1. Chop up your onion finely. Chop up fresh herbs if using.
2. Mix your onion with all the ingredients other than the grape leaves. Your mixture should look something like this.
3. Wash your grape leaves off. If using canned, wash off the salt from the brine. If using fresh, wash off any dirt, dust or bugs.
4. Choose your pot that you will be using. In this recipe (sneak preview), you'll need to cook the stuffed grape leaves covered with a plate. Make sure that you have a heat safe plate that fits well in a pot. (Play around with various size plates and pots until you get one that fits.) Line the bottom of that pot with a few grape leaves.
5. Lay your grape leaf on a plate, with the veined side up. Trim the stem as close to the leaf as possible. (If you're noticing that the grape leaves are different colors in the pictures, and even within the same grape leaf, grape leaves start off a bright green, and when they sit in water, or are pickled, or are cooked, they turn a darker, olive green. The grape leaf in the picture below was soaking in water a bit longer, and part of it started changing colors. Its totally fine.
6. Take a spoonful of the rice mixture, and place it in a straight line as shown in the picture below. I used a lot of filling in that one- you can use less filling to make smaller grape leaves.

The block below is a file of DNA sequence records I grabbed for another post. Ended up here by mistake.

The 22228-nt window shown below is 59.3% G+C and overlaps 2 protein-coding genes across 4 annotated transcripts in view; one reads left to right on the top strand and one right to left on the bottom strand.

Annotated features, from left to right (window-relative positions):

7. Fold over both sides of the grape leaf to meet in the middle, and slightly overlapping each other.
8. Start rolling up the leaf from the bottom end facing you.
9. As you roll it, tuck in the sides. Roll it all the way.
The completed roll. You don't want to roll it too tightly, but you don't want to roll it too loosely either.
10. Place the stuffed grape leaf, seam side down, in the put at the edge.
11. Roll more grape leaves and put the finished leaves around the inside perimeter of the pot.
12. Fill in the center with more circles of stuffed grape leaves. You want them packed as tightly as possible so they keep their shape while cooking.
13. Once the first layer of stuffed grape leaves is full, make a second layer on top of the first layer. If you have more after your two layers (because of a narrower, taller pot), then you can make a third layer. Just make sure each layer you make is a complete layer.
14. I put another layer of grape leaves on top, but you don't have to.
15. Place your plate in the pot on top of your stuffed grape leaves.
16. Put water in the pot, enough to cover the whole thing, and to cover the plate partially.
18. Bring to a boil, then cook on a low flame for an hour to an hour and a half, or until all (or almost all) the water is absorbed, and the rice in the stuffed grape leaves is completely, completely soft.
The finished stuffed grape leaves.
Serve garnished with lemon slices.
Have you ever made or had stuffed grape leaves before? What was in your recipe? Meat? Pine nuts? Or have you had a similar recipe to this? Do you pick your own grape leaves or do you buy jarred stuff? Do toy know anyone who grows grapes/have access to a grape vine?
Ever see this technique with a plate in a pot instead of using a cover for a pot?
Does this look like a recipe you'd try out?